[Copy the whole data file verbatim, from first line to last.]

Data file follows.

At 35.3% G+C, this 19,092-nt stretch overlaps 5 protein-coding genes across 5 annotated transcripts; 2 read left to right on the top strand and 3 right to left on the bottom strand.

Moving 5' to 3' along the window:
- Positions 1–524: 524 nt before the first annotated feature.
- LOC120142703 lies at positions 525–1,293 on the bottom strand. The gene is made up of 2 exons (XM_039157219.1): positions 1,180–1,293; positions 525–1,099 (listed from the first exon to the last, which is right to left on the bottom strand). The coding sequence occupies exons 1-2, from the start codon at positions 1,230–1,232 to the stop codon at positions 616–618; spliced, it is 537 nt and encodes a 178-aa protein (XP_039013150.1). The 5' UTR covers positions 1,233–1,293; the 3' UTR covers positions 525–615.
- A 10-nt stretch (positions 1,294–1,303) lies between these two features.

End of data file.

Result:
At 35.3% G+C, this 19,092-nt stretch overlaps 5 protein-coding genes across 5 annotated transcripts; 2 read left to right on the top strand and 3 right to left on the bottom strand.

Moving 5' to 3' along the window:
- Positions 1–524: 524 nt before the first annotated feature.
- LOC120142703 lies at positions 525–1,293 on the bottom strand. The gene is made up of 2 exons (XM_039157219.1): positions 1,180–1,293; positions 525–1,099 (listed from the first exon to the last, which is right to left on the bottom strand). The coding sequence occupies exons 1-2, from the start codon at positions 1,230–1,232 to the stop codon at positions 616–618; spliced, it is 537 nt and encodes a 178-aa protein (XP_039013150.1). The 5' UTR covers positions 1,233–1,293; the 3' UTR covers positions 525–615.
- A 10-nt stretch (positions 1,294–1,303) lies between these two features.